Michelle A. Williams is dean of the Harvard T.H. Chan School of Public Health.
The Review on Antimicrobial Resistance, a project supported by the British government and the Wellcome Trust, predicts that, by 2050, drug resistance will claim 10 million lives a year worldwide. Closer to home, the Centers for Disease Control and Prevention estimates that 2 million people in the United States will suffer drug-resistant infections annually, and 23,000 will die. These numbers are likely dramatic underestimates: A 2018 study from the Washington University School of Medicine put the number of deaths between 153,113 and 162,044 .
So, yes, we should be scared. But we need not feel helpless.
Although the antibiotic-resistance problem is complex — spanning the domains of clinical medicine, basic research, economics and government policy — there is a clear path to reversing the situation. We must summon the determination to choose that path.
We are up against natural selection — Darwinian evolution itself. Antibiotics, especially when used improperly and profligately, create selective pressure on bacteria. The organisms most vulnerable to the drugs die quickly, while the most resilient bugs survive and replicate.
How can humankind prevail against nature’s ingenuity? We’ll do it the same way that public health has historically triumphed over infectious scourges such as smallpox and polio, and has fought other entrenched problems such as cigarette smoking, unsafe workplaces and contaminated food. We must marshal a sustained, coordinated, multifront campaign.
Here is one prescription to solve the antibiotic crisis: First, prevent infections whenever possible. An infection prevented is a case of antibiotic resistance averted. Prevention is the essence of public health. In the fight against drug resistance, this means prescribing antibiotics only when they are necessary, especially in outpatient settings such as doctors’ offices and clinics. It means halting the unnecessary use of antibiotics in farm animals, a practice that nurtures drug-resistant organisms in our food supply. And it means channeling more money to hospital infection-control programs — which, unfortunately, are often low-priority budget items.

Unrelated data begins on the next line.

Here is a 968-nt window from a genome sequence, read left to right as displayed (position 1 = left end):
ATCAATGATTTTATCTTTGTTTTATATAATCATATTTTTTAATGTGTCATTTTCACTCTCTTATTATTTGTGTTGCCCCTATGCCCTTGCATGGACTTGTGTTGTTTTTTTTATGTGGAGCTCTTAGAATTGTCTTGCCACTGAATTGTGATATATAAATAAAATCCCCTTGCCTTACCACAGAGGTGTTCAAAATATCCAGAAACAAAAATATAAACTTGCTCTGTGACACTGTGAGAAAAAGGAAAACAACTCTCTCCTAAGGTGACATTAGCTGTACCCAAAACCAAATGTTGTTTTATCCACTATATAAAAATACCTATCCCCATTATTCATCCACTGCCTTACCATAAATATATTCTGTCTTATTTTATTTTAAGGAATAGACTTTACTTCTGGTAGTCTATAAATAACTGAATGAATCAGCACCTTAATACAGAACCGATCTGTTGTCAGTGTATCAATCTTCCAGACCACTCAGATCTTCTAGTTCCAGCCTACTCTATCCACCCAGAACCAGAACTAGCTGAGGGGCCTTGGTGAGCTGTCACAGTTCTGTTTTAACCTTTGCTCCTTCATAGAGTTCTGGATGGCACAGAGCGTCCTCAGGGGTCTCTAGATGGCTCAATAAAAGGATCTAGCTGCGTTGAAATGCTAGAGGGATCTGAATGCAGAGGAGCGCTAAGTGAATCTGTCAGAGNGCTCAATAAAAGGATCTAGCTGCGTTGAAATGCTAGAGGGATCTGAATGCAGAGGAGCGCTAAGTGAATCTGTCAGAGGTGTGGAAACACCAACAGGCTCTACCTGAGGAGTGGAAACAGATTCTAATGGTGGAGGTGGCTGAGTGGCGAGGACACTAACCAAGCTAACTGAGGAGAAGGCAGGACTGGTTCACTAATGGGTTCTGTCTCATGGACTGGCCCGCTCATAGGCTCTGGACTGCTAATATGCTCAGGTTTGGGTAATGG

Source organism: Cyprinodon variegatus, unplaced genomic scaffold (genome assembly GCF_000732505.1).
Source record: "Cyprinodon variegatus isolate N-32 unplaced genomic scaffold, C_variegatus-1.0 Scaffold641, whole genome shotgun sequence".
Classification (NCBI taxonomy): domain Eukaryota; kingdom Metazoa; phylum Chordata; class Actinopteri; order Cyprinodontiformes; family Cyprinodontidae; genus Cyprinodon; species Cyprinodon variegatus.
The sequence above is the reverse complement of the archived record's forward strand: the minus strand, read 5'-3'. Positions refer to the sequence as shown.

Second, invest far more money in research and development. Bringing a new antibiotic to market, from basic research through clinical trials, can take 10 to 15 years and cost upward of $1 billion. Yet the profits on these drugs are negligible compared with those for drugs that treat chronic conditions such as hypertension, diabetes or heartburn. Today, there are only 42 new antibiotics in the drug pipeline compared with more than 1,000 candidate drugs for cancer.
To spur research and development, we urgently need new types of financial incentives. One of the most innovative examples is CARB-X, a global partnership launched in 2016. CARB-X is a “biopharmaceutical accelerator” funded by a mix of private philanthropy and international governments, including the Biomedical Advanced Research and Development Authority at the Department of Health and Human Services. It offers 70 percent funding for the projects it selects; provides technical, business and scientific support; and lends its imprimatur to high-quality, early-stage research that private funders and venture capitalists can consider investing in to bring the drugs to clinical-stage development. Most of the research that CARB-X underwrites is carried out by small start-up companies unburdened by big firms’ fixation on the bottom line.
Once new antibiotics come to market, we must break the conventional link between sales and profits. Unlike other drugs, new classes of antibiotics will need to be preserved as long as possible, through limited use. That means their profitability should be tied not to sales but to their social value.
Earlier this year, Jim O’Neill, a former Goldman Sachs chief economist who chaired Britain’s Review on Antimicrobial Resistance, suggested nationalizing antibiotics production, such as through a taxpayer-supported utility that would focus solely on drug manufacture and distribution. Others have floated the idea of a for-profit company for which the core investors would be governments and charities, with the rest owned by the public. Unlike large pharmaceutical firms, these utilities would not expect blockbuster profits on their products — just a steady 4 percent or 5 percent rate of return.
Finally, we must reframe the way we think about antibiotic drugs. Like our rivers and forests, they are precious resources. Like our highways and bridges, they are public goods that should be available to all. Put simply, we must bring a collective moral vision to this high-stakes battle.
Reversing the tide of antibiotic resistance won’t be easy. The issue is similar to climate change in that it seems distant, abstract and insidious, but is potentially catastrophic for those it affects. Unlike with climate change, however, there are no “antibiotic resistance deniers.” Experts agree that this crisis is solvable with science and with money. The time to act is now.